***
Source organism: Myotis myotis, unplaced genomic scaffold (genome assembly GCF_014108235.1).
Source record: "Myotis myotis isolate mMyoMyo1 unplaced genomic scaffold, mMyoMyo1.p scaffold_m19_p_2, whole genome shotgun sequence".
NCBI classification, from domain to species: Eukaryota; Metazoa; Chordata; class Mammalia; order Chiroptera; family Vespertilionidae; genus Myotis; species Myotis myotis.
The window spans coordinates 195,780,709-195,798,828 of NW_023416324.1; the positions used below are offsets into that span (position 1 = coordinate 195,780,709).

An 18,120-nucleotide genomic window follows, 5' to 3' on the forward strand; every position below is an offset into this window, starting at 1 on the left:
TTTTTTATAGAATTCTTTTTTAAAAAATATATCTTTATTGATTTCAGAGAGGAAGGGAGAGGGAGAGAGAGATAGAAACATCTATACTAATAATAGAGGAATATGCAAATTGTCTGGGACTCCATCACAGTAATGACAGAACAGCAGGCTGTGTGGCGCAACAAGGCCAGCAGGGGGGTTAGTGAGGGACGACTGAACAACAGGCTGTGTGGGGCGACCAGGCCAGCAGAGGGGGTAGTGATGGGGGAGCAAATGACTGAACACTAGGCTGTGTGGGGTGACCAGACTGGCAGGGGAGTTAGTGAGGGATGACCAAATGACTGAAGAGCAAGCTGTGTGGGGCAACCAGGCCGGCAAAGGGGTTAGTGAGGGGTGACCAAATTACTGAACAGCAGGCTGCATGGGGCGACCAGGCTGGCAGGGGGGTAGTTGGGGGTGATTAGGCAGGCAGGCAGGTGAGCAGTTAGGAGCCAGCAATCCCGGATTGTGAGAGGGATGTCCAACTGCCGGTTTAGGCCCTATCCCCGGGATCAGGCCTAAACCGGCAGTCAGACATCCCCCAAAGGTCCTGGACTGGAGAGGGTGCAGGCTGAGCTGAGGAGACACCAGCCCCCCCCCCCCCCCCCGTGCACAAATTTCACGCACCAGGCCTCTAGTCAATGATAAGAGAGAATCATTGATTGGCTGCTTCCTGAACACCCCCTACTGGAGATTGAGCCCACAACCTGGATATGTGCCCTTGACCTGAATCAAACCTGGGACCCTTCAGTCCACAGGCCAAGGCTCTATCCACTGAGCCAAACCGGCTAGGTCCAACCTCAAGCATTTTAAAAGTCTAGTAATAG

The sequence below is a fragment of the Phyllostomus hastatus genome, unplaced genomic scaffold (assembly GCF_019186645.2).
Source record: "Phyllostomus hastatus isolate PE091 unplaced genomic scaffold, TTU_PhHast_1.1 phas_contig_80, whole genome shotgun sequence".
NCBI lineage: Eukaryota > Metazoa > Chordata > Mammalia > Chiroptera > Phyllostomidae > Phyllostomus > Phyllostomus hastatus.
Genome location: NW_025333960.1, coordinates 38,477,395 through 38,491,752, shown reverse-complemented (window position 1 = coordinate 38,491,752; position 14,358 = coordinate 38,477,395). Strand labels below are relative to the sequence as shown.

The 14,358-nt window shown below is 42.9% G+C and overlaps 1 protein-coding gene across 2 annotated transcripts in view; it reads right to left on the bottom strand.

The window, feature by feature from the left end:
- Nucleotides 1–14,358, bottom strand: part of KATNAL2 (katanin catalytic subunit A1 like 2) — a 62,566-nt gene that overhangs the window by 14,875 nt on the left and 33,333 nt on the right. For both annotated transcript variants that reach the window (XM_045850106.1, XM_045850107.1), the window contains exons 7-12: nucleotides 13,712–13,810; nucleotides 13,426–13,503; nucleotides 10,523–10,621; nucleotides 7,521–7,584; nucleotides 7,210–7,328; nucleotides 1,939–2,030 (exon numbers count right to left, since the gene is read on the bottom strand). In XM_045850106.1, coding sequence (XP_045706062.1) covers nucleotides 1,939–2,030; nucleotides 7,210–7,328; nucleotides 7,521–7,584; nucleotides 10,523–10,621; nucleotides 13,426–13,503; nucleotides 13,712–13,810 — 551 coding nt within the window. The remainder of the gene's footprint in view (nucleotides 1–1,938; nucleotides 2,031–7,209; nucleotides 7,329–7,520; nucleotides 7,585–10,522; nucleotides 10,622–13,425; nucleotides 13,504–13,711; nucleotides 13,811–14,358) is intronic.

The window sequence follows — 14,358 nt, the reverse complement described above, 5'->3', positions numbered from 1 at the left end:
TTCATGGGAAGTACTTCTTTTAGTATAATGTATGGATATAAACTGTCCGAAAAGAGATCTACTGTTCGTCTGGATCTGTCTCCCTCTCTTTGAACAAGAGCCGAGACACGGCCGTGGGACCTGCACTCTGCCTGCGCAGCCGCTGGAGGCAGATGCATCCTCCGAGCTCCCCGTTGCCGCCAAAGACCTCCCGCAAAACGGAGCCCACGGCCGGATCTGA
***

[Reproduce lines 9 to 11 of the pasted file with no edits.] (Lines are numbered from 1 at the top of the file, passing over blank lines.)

NCBI lineage: Eukaryota > Metazoa > Chordata > Mammalia > Chiroptera > Phyllostomidae > Phyllostomus > Phyllostomus hastatus.
Genome location: NW_025333960.1, coordinates 38,477,395 through 38,491,752, shown reverse-complemented (window position 1 = coordinate 38,491,752; position 14,358 = coordinate 38,477,395). Strand labels below are relative to the sequence as shown.

The 14,358-nt window shown below is 42.9% G+C and overlaps 1 protein-coding gene across 2 annotated transcripts in view; it reads right to left on the bottom strand.